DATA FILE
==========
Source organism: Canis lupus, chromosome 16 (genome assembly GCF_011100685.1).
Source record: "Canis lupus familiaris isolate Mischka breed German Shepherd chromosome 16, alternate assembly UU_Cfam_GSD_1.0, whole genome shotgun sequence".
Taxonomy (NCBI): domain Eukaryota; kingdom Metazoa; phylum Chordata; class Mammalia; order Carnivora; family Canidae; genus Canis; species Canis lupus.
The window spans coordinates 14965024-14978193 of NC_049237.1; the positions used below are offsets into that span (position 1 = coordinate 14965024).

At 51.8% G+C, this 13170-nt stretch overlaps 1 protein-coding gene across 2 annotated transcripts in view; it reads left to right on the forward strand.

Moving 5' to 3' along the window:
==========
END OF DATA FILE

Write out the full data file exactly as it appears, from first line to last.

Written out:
Source organism: Canis lupus, chromosome 16 (genome assembly GCF_011100685.1).
Source record: "Canis lupus familiaris isolate Mischka breed German Shepherd chromosome 16, alternate assembly UU_Cfam_GSD_1.0, whole genome shotgun sequence".
Taxonomy (NCBI): domain Eukaryota; kingdom Metazoa; phylum Chordata; class Mammalia; order Carnivora; family Canidae; genus Canis; species Canis lupus.
The window spans coordinates 14965024-14978193 of NC_049237.1; the positions used below are offsets into that span (position 1 = coordinate 14965024).

At 51.8% G+C, this 13170-nt stretch overlaps 1 protein-coding gene across 2 annotated transcripts in view; it reads left to right on the forward strand.

Moving 5' to 3' along the window: